Customers commonly tell their stories on social media, and the common practice for brands is Retweet, Regram or republish their content on your own social channels. One of the biggest believers in sharing UGC as stories on social is GoPro.
But how can you use visual UGC from social media to tell even better stories?
Move their social media content to your product pages.
Social Collection allows brands to gather user-generated content from their shoppers. Whether it’s from a branded hashtag or a tagging feature, our tools collect, authenticate and gain permissions to share customers’ social content of your products on your own product page.
Product pages with visuals tell a more robust story and provide your shoppers with authentic images and video to make a better purchasing decision. In fact, data from CrazyEgg showed the average piece of user-generated content is viewed 10 times more than branded content.
Try to connect your customer stories where they have the most impact.
Step 3: Craft the Story
We’ve talked about the types of stories to tell, now let’s discuss how you to craft them. There’s not a single “best way” to come up with your own brand story. And the right method for you will depend on the type of story you want to share.
But here are some general pointers to keep in mind when you’re crafting your brand story:
Tip 1: Select the Right Customers
When deciding on which customers to feature, set your sights on those who are already big fans of your brand. You can do this by:
Identifying High NPS Customers: If you conduct your NPS surveys, go through the scores of respondents and take note of your brand’s Promoters with an NPS score around 8 to 10. These customers are more likely to respond to your requests and be happy to share their experiences.
Turning to Social Media: Another option is to identify your biggest social media fans. These individuals want to be social influencers for your brand and can talk about you as well as any of your employees. Additionally, you can run product sampling campaigns to find these influencers who have awesome things to say about you.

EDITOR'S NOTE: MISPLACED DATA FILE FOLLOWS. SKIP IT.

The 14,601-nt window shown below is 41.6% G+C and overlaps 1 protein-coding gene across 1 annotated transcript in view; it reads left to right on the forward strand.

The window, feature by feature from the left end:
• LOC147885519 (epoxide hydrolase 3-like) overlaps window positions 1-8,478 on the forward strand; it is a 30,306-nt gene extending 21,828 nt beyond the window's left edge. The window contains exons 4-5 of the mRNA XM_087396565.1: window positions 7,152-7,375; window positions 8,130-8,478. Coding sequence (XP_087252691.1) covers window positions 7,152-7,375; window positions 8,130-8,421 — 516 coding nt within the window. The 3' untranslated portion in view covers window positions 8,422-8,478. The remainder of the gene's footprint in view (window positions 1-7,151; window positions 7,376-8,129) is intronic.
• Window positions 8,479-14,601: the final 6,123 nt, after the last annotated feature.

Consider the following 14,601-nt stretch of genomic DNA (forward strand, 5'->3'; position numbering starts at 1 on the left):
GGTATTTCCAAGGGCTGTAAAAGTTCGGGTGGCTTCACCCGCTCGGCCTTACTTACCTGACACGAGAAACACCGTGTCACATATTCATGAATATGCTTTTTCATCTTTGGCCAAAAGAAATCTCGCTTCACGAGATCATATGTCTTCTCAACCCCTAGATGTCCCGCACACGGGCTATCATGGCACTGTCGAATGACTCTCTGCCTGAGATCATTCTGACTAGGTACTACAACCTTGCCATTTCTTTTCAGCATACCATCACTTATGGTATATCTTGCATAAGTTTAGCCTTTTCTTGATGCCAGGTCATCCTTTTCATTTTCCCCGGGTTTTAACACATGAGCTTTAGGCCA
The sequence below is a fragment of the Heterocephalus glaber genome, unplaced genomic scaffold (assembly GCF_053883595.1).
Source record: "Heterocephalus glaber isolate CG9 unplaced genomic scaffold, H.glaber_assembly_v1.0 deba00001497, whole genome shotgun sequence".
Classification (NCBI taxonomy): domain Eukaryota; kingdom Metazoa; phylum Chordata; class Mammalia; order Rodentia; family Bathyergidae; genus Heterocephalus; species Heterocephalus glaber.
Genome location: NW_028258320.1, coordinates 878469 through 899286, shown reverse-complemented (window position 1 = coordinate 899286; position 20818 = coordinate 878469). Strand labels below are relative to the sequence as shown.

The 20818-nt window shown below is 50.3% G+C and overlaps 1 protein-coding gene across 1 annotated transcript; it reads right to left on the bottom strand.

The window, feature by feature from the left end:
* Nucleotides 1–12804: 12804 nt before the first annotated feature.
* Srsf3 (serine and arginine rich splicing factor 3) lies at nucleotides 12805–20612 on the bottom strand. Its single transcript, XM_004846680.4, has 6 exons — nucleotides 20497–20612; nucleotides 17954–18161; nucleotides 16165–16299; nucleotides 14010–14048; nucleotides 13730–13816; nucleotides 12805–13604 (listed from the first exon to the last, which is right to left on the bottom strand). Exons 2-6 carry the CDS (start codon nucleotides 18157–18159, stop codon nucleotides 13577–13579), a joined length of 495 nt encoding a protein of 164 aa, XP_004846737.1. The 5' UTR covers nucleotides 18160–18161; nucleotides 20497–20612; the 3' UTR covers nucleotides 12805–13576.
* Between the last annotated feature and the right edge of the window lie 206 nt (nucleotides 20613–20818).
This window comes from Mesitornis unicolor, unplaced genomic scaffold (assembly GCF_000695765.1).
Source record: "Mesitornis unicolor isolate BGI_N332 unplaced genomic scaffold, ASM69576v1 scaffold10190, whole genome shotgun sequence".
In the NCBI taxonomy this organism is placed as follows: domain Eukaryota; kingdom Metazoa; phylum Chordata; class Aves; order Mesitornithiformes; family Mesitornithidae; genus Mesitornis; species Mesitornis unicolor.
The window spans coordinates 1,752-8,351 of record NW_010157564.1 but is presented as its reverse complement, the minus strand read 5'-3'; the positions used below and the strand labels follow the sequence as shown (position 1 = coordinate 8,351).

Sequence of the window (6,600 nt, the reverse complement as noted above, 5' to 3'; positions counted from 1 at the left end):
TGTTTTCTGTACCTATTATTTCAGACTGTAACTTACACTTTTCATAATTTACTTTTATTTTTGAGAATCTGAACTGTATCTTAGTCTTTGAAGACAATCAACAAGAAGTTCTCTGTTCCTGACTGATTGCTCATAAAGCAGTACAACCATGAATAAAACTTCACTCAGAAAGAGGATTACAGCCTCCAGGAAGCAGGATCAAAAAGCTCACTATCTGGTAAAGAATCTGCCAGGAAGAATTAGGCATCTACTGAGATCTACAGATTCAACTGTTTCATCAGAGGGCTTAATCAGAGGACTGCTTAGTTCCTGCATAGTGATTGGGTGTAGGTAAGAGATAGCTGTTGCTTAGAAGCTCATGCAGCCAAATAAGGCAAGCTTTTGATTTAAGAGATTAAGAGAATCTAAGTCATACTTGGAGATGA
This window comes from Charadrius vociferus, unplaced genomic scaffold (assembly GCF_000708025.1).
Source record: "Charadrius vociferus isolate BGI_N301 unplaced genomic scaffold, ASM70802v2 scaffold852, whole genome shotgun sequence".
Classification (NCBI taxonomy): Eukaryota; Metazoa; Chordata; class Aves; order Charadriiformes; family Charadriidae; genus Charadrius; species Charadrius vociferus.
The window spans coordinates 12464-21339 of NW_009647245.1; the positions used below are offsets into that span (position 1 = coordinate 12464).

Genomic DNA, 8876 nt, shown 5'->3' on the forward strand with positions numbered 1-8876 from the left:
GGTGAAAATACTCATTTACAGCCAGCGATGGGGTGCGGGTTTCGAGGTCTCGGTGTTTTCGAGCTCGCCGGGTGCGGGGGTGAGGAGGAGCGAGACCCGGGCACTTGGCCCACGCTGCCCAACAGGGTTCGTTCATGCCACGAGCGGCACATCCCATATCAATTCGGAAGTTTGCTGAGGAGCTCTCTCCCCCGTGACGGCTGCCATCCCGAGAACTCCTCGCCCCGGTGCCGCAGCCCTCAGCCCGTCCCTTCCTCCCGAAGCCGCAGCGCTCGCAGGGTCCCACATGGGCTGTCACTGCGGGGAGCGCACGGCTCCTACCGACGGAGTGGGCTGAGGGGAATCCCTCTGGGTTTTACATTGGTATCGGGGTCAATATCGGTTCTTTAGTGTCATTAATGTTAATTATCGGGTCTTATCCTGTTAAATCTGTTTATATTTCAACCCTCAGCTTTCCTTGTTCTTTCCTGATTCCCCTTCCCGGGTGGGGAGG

Tip 2: Let Customers Narrate Their Experience in Their Own Way
The best way to interview your customers is to let them do most of the talking. Try not to ask overtly leading questions and let your interviewee share their thoughts in their own way.
If you want to get authentic customer feedback, try using a mystery shopping program to collect their experiences. With the help of tools like Journey IQ, brands and retailers turn mystery shopping into a fun way for customers to go on missions to collect intel on their experiences.
Journey IQ makes mystery shopping much more affordable by using shoppers who already buy from you on a regular basis. Then you incentivize these shoppers to write detailed feedback about their customer experience–all for an incentive like a discount on a purchase.
Typical mystery shoppers each cost hundreds of dollars to participate, but with Journey IQ, you rely on those who already regularly shop from you.
Step 4: Package Your Customer Stories Nicely
Once you have the information you need, the next step is to package all those details into a story worth sharing. Each case is different, but generally speaking, the best customer stories contain a healthy mix of the following:
A few words for your company
Direct quotes from your customers
Images and/or videos
For inspiration on how to do this, check out the lingerie retailer ThirdLove. The company regularly spotlights interesting customers through a blog series titled #ThirdLoveStories.
And while these posts mention ThirdLove’s products and features, most of the content is dedicated to telling the customer’s story — i.e., what inspires and drives them and how they’ve achieved success.
Looking to get more customers to tell their stories? Here are a couple of ways to encourage people to generate content for your brand.
Prompt People to Do It
The best way to get people to submit content is to prompt them. Send out review requests if you want shoppers to share their product feedback.
If you’re beefing up your social UGC, then make sure people know that you’d love to see their posts. Use a special hashtag or better yet, publish posts on social media encouraging your followers to share their posts.